Very high levels of positive feelings predict risk-taking behaviors, excess alcohol and drug consumption, binge eating, and may lead us to neglect threats.
Those who early in their lives reported the highest life satisfaction (for example, judging it at 5 on a 5-point scale) years later reported lower income than those who felt slightly less merry when young. What’s more, they dropped out of school earlier.
A group of American college freshmen who in 1976 claimed to be very cheerful. Surveyed again when they were in their late 30s, they earned, on average, almost $3,500 a year less than their slightly less cheerful peers.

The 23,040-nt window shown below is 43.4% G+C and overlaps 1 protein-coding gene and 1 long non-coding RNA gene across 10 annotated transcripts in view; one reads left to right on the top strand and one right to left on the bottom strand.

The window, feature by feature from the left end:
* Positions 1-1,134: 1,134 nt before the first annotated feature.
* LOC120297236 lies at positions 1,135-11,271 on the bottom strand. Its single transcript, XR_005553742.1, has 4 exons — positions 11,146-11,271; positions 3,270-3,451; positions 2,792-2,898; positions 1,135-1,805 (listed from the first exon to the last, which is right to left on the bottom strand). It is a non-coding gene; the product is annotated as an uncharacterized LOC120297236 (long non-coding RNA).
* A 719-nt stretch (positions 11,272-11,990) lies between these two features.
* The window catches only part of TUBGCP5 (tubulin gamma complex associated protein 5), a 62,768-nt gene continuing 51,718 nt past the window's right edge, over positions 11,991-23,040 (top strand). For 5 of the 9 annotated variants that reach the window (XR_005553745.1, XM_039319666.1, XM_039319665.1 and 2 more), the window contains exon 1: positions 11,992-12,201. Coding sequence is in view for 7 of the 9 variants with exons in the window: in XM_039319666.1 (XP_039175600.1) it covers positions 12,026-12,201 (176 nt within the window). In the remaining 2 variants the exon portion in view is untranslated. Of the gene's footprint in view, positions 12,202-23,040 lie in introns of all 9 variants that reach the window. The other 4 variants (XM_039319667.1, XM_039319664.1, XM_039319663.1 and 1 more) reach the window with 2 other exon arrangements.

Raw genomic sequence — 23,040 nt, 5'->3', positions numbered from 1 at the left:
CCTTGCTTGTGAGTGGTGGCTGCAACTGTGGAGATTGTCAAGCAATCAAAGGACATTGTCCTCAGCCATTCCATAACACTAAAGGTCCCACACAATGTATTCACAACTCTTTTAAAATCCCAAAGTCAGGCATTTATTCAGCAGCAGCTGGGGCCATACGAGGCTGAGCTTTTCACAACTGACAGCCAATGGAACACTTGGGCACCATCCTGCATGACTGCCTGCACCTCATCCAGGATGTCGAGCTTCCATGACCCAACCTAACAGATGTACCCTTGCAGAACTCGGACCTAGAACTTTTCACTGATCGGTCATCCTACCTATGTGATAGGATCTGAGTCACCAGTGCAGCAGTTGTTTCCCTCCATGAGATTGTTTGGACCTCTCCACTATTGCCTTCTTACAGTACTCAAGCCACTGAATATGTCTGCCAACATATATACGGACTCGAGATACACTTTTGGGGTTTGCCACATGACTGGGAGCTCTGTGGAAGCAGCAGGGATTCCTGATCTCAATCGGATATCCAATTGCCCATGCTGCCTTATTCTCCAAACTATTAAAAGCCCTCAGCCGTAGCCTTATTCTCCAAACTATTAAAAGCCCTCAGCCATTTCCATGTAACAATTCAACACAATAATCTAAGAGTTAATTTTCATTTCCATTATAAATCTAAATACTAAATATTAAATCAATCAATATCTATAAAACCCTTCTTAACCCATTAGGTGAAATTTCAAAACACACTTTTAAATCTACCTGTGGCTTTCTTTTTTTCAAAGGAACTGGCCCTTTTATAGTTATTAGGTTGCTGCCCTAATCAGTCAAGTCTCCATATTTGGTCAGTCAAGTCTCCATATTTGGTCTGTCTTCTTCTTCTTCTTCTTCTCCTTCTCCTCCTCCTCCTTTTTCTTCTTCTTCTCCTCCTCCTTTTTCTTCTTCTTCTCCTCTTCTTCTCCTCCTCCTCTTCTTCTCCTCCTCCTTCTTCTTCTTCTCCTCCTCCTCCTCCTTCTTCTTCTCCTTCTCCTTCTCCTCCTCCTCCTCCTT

When we are sad, we think in a more systematic manner. Sad people are attentive to details and externally oriented, while happy people tend to make snap judgments that may reflect racial or sex stereotyping.
Cheerful people are easier to deceive, couldn’t detect lies as easily as those in negative moods and couldn’t tell a thief from an honest person.
Feeling good makes people more selfish (if asked to divide raffle tickets between themselves and others, they’ll keep more in their pockets than sad people) and worse at defending their opinions (they produce weaker, less detailed arguments).
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